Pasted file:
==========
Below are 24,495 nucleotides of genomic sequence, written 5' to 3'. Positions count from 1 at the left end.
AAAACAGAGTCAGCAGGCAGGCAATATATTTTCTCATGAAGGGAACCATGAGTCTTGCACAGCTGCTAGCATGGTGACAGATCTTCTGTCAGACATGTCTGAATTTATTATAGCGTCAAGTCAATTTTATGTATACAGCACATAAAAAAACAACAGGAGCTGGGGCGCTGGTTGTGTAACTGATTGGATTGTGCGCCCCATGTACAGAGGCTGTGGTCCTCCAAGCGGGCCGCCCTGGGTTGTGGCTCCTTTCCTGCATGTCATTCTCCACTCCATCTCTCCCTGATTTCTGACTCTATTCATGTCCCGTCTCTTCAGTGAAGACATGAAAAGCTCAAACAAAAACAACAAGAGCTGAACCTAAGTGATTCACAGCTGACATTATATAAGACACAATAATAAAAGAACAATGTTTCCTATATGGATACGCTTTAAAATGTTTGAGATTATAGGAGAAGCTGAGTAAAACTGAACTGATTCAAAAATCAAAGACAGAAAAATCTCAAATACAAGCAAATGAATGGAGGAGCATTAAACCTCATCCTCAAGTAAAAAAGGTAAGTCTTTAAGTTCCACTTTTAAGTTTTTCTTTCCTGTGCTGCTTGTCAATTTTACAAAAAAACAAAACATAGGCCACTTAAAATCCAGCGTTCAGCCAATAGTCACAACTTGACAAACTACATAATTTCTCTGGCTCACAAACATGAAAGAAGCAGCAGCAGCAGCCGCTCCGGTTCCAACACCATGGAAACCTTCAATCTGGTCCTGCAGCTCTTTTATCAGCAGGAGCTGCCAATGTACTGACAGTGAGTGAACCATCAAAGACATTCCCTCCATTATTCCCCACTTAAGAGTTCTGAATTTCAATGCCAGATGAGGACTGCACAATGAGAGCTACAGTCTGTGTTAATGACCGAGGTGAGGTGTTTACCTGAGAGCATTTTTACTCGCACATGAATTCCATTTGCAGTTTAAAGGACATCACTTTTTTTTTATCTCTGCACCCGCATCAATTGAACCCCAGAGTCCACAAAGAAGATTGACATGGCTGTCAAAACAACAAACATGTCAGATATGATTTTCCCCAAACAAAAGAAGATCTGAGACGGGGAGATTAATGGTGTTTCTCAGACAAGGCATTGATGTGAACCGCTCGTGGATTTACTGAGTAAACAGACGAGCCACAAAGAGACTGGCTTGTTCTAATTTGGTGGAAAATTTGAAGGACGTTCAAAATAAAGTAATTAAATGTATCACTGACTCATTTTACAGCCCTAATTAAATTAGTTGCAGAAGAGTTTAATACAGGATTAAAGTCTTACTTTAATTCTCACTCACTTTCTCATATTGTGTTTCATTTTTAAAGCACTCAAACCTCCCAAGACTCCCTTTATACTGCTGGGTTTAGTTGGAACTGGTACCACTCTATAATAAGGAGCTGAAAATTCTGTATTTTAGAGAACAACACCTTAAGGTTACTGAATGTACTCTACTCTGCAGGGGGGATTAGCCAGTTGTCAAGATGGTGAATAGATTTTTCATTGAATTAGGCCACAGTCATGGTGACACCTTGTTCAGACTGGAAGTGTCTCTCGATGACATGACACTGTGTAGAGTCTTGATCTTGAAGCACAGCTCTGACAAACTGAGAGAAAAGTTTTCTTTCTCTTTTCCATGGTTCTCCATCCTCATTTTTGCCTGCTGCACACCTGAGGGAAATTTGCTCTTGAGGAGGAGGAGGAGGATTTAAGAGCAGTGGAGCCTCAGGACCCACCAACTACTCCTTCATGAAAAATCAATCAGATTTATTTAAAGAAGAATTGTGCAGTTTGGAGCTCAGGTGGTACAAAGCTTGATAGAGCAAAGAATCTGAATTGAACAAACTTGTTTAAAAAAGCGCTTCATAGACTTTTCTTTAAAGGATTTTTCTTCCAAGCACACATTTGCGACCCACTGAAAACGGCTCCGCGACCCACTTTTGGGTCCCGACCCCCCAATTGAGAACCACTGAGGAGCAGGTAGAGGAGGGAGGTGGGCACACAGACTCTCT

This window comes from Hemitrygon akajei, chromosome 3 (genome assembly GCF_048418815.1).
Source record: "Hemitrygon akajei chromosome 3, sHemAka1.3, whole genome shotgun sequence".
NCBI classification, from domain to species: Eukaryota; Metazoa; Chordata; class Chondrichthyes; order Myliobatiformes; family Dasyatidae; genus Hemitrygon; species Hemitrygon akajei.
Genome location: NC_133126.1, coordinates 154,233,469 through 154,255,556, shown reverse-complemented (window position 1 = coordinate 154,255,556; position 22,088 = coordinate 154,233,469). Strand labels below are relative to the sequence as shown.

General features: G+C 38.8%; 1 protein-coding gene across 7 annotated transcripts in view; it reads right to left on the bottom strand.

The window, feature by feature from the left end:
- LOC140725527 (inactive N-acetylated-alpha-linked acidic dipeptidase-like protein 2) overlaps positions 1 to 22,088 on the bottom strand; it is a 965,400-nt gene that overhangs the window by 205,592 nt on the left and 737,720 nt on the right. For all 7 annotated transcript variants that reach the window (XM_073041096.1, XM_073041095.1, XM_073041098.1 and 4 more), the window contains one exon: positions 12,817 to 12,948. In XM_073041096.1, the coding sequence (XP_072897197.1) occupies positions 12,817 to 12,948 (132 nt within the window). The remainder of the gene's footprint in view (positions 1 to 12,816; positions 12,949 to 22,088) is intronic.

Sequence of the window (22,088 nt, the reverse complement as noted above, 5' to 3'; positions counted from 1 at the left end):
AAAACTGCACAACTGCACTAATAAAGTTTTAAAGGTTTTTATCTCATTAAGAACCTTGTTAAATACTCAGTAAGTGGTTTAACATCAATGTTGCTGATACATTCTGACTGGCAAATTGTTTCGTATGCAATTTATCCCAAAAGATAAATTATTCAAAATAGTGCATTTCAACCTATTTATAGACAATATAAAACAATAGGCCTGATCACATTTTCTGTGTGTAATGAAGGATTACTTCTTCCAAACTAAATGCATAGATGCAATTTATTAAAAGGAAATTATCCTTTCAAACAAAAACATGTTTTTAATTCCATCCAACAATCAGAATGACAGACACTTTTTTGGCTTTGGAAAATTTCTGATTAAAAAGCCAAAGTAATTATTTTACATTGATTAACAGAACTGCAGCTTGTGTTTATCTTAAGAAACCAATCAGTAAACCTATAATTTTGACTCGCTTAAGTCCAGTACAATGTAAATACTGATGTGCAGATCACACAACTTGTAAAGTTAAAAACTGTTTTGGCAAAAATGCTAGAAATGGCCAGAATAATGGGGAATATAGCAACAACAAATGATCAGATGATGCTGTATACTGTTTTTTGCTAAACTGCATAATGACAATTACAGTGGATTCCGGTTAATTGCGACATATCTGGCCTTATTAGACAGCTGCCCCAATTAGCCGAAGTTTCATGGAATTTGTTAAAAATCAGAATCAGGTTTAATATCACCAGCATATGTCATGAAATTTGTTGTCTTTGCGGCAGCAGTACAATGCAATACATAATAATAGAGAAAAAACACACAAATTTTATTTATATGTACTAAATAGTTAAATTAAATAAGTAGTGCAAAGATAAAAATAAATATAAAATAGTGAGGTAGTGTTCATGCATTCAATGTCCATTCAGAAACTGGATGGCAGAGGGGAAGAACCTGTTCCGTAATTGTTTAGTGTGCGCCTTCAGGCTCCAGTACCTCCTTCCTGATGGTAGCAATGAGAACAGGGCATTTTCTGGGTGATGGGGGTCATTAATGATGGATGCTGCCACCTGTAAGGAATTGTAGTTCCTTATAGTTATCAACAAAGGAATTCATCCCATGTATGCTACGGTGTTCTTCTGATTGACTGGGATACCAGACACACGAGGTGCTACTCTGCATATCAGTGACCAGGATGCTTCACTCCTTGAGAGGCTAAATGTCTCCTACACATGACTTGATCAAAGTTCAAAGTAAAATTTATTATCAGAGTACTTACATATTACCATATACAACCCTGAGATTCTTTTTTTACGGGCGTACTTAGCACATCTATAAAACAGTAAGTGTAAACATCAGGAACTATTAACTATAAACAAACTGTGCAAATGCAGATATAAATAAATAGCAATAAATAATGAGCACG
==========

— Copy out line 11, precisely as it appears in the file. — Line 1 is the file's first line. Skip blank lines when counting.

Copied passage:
AAAACTGCACAACTGCACTAATAAAGTTTTAAAGGTTTTTATCTCATTAAGAACCTTGTTAAATACTCAGTAAGTGGTTTAACATCAATGTTGCTGATACATTCTGACTGGCAAATTGTTTCGTATGCAATTTATCCCAAAAGATAAATTATTCAAAATAGTGCATTTCAACCTATTTATAGACAATATAAAACAATAGGCCTGATCACATTTTCTGTGTGTAATGAAGGATTACTTCTTCCAAACTAAATGCATAGATGCAATTTATTAAAAGGAAATTATCCTTTCAAACAAAAACATGTTTTTAATTCCATCCAACAATCAGAATGACAGACACTTTTTTGGCTTTGGAAAATTTCTGATTAAAAAGCCAAAGTAATTATTTTACATTGATTAACAGAACTGCAGCTTGTGTTTATCTTAAGAAACCAATCAGTAAACCTATAATTTTGACTCGCTTAAGTCCAGTACAATGTAAATACTGATGTGCAGATCACACAACTTGTAAAGTTAAAAACTGTTTTGGCAAAAATGCTAGAAATGGCCAGAATAATGGGGAATATAGCAACAACAAATGATCAGATGATGCTGTATACTGTTTTTTGCTAAACTGCATAATGACAATTACAGTGGATTCCGGTTAATTGCGACATATCTGGCCTTATTAGACAGCTGCCCCAATTAGCCGAAGTTTCATGGAATTTGTTAAAAATCAGAATCAGGTTTAATATCACCAGCATATGTCATGAAATTTGTTGTCTTTGCGGCAGCAGTACAATGCAATACATAATAATAGAGAAAAAACACACAAATTTTATTTATATGTACTAAATAGTTAAATTAAATAAGTAGTGCAAAGATAAAAATAAATATAAAATAGTGAGGTAGTGTTCATGCATTCAATGTCCATTCAGAAACTGGATGGCAGAGGGGAAGAACCTGTTCCGTAATTGTTTAGTGTGCGCCTTCAGGCTCCAGTACCTCCTTCCTGATGGTAGCAATGAGAACAGGGCATTTTCTGGGTGATGGGGGTCATTAATGATGGATGCTGCCACCTGTAAGGAATTGTAGTTCCTTATAGTTATCAACAAAGGAATTCATCCCATGTATGCTACGGTGTTCTTCTGATTGACTGGGATACCAGACACACGAGGTGCTACTCTGCATATCAGTGACCAGGATGCTTCACTCCTTGAGAGGCTAAATGTCTCCTACACATGACTTGATCAAAGTTCAAAGTAAAATTTATTATCAGAGTACTTACATATTACCATATACAACCCTGAGATTCTTTTTTTACGGGCGTACTTAGCACATCTATAAAACAGTAAGTGTAAACATCAGGAACTATTAACTATAAACAAACTGTGCAAATGCAGATATAAATAAATAGCAATAAATAATGAGCACG